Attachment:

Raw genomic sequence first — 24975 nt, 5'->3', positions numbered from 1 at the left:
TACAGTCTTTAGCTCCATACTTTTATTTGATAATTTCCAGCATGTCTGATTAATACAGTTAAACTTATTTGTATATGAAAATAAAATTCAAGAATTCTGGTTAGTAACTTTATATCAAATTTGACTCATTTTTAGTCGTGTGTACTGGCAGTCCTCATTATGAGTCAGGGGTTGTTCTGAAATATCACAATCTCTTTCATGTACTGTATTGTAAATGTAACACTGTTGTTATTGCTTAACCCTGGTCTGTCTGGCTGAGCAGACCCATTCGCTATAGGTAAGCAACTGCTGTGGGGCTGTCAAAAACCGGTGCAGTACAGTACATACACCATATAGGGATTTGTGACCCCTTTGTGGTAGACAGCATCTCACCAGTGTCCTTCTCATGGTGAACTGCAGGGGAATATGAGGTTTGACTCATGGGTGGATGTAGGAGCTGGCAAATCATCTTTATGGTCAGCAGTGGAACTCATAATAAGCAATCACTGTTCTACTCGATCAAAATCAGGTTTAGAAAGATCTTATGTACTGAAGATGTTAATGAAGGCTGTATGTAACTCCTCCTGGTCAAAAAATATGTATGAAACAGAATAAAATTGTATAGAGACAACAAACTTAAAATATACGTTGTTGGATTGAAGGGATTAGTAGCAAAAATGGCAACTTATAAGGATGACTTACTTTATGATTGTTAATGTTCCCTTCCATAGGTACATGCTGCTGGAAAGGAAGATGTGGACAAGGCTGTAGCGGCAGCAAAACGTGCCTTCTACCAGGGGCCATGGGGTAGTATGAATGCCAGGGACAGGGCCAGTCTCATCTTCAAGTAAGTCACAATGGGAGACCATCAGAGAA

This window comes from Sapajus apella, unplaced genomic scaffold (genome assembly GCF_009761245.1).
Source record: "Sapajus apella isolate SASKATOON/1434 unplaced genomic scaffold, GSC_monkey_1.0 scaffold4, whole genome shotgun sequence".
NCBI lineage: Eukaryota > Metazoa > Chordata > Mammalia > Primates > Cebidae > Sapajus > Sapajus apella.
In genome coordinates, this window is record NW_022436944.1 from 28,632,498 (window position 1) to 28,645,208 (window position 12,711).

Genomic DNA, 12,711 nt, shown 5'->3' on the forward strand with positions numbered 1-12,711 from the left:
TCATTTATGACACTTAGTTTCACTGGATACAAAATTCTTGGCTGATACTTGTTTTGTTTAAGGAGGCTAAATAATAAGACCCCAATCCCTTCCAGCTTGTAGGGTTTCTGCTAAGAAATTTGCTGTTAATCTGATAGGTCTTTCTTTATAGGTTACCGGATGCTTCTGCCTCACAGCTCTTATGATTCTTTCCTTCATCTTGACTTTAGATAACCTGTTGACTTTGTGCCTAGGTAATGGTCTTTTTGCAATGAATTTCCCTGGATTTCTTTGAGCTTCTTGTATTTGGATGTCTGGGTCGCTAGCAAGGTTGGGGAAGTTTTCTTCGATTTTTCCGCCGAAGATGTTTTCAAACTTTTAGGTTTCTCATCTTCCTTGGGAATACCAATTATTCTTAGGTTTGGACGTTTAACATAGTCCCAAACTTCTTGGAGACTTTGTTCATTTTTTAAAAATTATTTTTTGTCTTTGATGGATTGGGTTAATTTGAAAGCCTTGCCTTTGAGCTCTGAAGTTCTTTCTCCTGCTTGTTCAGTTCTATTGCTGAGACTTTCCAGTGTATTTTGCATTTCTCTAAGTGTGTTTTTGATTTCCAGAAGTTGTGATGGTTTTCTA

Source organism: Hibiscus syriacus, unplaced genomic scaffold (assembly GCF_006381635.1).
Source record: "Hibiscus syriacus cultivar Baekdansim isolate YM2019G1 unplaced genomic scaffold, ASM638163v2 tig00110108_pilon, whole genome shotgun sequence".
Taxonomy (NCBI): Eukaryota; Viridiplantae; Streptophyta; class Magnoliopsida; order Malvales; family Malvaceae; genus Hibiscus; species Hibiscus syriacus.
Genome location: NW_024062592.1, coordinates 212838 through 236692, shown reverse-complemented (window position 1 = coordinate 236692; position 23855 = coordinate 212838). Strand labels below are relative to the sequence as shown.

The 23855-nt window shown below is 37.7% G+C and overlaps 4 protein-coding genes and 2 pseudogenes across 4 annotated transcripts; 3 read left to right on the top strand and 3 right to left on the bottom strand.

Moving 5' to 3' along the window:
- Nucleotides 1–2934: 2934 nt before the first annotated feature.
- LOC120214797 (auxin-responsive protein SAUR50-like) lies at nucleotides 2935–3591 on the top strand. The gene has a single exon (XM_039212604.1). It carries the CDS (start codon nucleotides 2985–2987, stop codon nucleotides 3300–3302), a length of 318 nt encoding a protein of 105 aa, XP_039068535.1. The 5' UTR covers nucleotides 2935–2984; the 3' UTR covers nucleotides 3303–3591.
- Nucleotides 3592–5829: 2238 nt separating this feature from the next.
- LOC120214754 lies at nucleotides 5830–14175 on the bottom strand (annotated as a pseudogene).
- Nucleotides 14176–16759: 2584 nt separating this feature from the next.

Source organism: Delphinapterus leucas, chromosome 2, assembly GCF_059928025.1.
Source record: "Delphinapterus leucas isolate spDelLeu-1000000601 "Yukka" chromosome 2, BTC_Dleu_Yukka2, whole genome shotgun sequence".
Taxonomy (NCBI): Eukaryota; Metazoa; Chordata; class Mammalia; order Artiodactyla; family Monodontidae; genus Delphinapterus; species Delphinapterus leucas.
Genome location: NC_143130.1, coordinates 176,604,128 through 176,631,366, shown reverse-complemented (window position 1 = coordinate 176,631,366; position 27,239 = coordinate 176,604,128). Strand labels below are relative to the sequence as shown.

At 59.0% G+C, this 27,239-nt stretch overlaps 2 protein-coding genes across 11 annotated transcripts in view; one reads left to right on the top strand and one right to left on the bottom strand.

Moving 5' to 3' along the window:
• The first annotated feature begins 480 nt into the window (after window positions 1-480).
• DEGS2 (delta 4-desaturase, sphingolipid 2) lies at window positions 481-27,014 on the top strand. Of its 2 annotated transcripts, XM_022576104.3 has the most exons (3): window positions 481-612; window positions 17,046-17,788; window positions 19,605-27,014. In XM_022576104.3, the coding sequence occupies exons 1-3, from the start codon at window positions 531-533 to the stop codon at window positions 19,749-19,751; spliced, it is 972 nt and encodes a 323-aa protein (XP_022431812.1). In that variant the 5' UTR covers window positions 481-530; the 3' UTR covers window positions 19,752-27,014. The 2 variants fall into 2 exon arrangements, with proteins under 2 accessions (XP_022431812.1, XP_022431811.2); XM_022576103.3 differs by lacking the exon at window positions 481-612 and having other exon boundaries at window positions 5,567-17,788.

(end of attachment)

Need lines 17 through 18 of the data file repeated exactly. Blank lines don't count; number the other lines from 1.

- Nucleotides 3592–5829: 2238 nt separating this feature from the next.
- LOC120214754 lies at nucleotides 5830–14175 on the bottom strand (annotated as a pseudogene).